Hand-Held Cell Phones Banned While Driving In Massachusetts

By:  Karen Piso Nadeau, Esquire  and Leslie S. Harkavy, Esquire

After many years of debate, in November 2019, Governor Charlie Baker signed a law in the Statehouse library attended by crash survivors and family members who lost loved ones to distracted driving crashes. The law bans hand-held cell phone use while driving. Massachusetts becomes the 21st state to ban hand-held cellphone use while driving. New Hampshire, New York, Rhode Island, Vermont and Connecticut already prohibit hand-held use of cellphones. Charlie Baker stated, “when a driver on an electronic device hits something or someone, that’s not an accident, it’s a crash that was avoidable.”

Here is what you need to know:

The new law goes into effect on February 23, 2020.

From February 23, 2020 until March 31, 2020, police officers will only be allowed to issue a warning for a first offense.

The law prohibits drivers from holding their cell phones while driving.

An operator driving a motor vehicle should not hold a phone to text, check social media or email.

The new law forbids drivers from holding a phone for any reason other than an emergency.

Drivers may not look at images, texts, or videos on an electronic device while driving other than a map or navigation system on a mobile electronic device mounted or affixed to the vehicle’s windshield, center console or dashboard so long as it does not impede operation of the motor vehicle.

A driver cannot read, write, or send texts messages while driving even if stopped in traffic.

Beginning February 23, 2020, Massachusetts drivers may only use mobile devices in hands free mode. Calls may be made in hands-free mode using Bluetooth.

The law allows a single tap or swipe to activate or deactivate hands-free mode.

The exception to the new cell phone ban is an emergency whereby a driver may use a cell phone for medical attention, for police or fire department intervention or to report an accident. The law also permits use necessary for first responders to do their job in response to an emergency.

The law permits use if the operator is stationary and not in an active lane of travel.

First offense is a $100 fine; second offense is a $250 fine and third or subsequent offense is a $500 fine.

A second offense or more than one offense requires completion of a distracted driver program.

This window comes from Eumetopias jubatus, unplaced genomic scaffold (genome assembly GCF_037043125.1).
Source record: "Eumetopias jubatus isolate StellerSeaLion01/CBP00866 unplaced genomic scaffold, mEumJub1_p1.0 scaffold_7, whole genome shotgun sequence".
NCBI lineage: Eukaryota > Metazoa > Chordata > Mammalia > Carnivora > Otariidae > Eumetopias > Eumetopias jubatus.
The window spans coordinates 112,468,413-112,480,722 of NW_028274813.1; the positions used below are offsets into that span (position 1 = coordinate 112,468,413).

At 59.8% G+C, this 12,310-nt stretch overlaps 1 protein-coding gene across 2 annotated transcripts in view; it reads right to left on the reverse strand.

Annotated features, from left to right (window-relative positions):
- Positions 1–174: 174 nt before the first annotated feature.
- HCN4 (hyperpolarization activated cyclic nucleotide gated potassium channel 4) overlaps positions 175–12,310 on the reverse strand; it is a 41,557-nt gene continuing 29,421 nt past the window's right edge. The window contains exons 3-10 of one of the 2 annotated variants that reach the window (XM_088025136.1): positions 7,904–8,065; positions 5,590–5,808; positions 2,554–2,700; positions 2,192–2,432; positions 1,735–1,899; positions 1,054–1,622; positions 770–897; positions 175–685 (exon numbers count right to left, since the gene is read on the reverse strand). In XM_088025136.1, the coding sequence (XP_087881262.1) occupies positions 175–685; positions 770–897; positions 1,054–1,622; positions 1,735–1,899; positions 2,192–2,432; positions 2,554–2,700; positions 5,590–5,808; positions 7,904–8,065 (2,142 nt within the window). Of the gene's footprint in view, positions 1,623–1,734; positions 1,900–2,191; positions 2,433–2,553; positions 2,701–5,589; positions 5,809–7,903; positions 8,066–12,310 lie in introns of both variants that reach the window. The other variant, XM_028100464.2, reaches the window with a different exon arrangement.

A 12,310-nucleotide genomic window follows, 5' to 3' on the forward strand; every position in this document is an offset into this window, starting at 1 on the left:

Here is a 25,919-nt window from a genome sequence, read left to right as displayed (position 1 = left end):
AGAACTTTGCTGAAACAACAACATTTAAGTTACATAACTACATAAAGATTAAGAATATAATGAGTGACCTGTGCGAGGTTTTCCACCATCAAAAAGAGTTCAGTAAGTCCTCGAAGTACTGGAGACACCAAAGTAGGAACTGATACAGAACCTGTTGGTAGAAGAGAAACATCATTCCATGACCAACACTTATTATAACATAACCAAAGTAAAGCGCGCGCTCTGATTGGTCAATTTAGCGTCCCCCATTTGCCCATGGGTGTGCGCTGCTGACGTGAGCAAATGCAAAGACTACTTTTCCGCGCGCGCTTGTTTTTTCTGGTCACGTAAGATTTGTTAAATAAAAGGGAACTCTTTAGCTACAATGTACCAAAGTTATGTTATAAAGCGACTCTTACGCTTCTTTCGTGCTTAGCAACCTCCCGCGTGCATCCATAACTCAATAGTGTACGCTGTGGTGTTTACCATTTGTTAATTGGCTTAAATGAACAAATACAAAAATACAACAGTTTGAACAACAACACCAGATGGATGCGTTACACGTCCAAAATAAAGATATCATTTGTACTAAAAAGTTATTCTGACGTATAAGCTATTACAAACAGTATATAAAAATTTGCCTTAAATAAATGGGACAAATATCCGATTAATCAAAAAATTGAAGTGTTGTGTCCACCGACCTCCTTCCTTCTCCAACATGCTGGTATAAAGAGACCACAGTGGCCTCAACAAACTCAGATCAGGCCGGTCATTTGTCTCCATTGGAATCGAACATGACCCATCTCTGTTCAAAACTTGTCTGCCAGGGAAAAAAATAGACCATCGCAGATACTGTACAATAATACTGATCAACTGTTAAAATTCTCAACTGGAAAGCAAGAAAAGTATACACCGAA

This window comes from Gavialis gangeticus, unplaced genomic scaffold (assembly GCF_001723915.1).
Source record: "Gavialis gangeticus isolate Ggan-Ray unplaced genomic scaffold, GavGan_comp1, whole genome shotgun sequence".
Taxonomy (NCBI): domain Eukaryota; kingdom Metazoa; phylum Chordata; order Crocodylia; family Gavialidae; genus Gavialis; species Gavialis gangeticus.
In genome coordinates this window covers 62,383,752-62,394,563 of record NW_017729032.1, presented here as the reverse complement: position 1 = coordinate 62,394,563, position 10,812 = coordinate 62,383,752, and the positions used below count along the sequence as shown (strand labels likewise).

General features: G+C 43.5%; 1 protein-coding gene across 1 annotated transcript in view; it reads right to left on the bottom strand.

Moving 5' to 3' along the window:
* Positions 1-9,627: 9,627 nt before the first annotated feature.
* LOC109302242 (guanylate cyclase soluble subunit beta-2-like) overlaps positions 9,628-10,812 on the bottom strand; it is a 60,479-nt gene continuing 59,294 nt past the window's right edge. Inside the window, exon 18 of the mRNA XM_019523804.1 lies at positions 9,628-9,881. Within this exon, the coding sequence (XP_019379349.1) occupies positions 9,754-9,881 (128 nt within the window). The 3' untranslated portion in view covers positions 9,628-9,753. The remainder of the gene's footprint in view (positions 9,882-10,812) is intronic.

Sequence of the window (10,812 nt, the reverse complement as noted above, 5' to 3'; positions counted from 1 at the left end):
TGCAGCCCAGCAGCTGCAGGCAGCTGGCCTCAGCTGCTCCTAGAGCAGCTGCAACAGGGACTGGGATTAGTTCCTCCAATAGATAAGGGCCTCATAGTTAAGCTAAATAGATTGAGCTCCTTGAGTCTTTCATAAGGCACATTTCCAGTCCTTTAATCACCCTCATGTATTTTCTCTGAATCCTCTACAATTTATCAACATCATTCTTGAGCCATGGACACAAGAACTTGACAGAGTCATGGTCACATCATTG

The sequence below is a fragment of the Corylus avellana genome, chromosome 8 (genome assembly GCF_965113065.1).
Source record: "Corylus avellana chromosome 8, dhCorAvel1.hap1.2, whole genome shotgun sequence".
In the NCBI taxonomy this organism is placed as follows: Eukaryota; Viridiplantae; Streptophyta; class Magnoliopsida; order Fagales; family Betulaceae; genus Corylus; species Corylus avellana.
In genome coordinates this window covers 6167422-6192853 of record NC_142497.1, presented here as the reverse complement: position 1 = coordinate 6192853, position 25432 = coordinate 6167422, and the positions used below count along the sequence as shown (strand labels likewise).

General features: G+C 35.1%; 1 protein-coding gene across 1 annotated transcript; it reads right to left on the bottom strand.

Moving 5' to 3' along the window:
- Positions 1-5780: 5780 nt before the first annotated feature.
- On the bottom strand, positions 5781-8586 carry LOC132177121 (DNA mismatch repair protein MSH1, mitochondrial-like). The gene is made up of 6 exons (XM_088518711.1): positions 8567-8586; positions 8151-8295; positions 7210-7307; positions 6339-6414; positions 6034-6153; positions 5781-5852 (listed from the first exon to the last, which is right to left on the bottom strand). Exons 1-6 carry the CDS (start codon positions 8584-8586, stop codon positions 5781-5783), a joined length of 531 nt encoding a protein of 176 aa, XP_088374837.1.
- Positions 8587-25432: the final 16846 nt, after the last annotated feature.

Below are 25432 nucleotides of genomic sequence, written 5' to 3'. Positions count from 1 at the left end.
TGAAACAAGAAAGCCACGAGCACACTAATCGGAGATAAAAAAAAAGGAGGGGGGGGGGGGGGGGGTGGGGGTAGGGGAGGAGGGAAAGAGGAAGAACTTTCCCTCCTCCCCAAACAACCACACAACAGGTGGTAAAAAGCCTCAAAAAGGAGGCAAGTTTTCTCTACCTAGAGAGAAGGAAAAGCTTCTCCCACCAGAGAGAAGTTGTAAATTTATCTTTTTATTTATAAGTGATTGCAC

A third infraction is a surchargeable event and will result in an insurance surcharge.

To address racial profiling, data will be collected. Under the new law, anytime an operator receives a ticket or written warning during a traffic stop, police are required to record the age, race, and gender of the individual along with information about the offense and how it was resolved.

In 2010, Massachusetts banned texting while driving. However, it was difficult to enforce. Police did not know if a driver was texting or calling someone. Under the age of eighteen, any use of a cell phone while driving is prohibited, even just for talking.

According to Transportation Secretary, Stephanie Pollack, “there is a culture of cell phone use that needs to change and will involve enforcement and education”.

The new law entitled “An Act Requiring The Hands-Free Use of Mobile Telephones While Driving” forbids anyone operating a motor vehicle from touching or holding a mobile electronic device except to perform a single tap or swipe to activate, deactivate, or initiate hands-free mode.

Here are some eye-opening statistics about cell phone use and driving:

According to the National Highway Traffic Safety Administration, sending or reading a text takes your eyes off the road for 5 seconds. At 55 mph, that is like driving the entire length of a football field with your eyes closed.

In 2017, 3,166 people were killed in motor vehicle crashes involving distracted driving. In 2018, 4,637 people died due to cell phone use. Use of a cell phone while driving caused an estimated 1.5 million car crashes in the US in 2017.   A driver is 6 times more likely to cause a car accident texting while driving than drunk driving. 25 percent of all crashes in the US involve use of a cell phone. 390,000 injuries occur in the US every year due to texting and driving. According to the Department of Transportation, the number of texting while driving deaths is 6,000 annually in the US alone. A driver is 23 times more likely to crash if reading or sending a text.

The new law will make our roads safer and, in all likelihood, reduce the number of car accidents, injuries and deaths from distracted driving. Mark your calendar for the start date of the new law: February 23rd– No hand holding of cell phones when driving! The recommendation is to start this safe practice now if you are not already. Before we know it, we will not remember what it was like to hold and use a cell phone when driving!

The lawyers at Nadeau Harkavy LLC help victims and their families recover damages for their losses in serious injury and wrongful death cases arising from motor vehicle accidents. If you have any questions about your legal rights relating to a motor vehicle accident, wrongful death or other accident, feel free to contact us for a free consult today at 617-674-7640.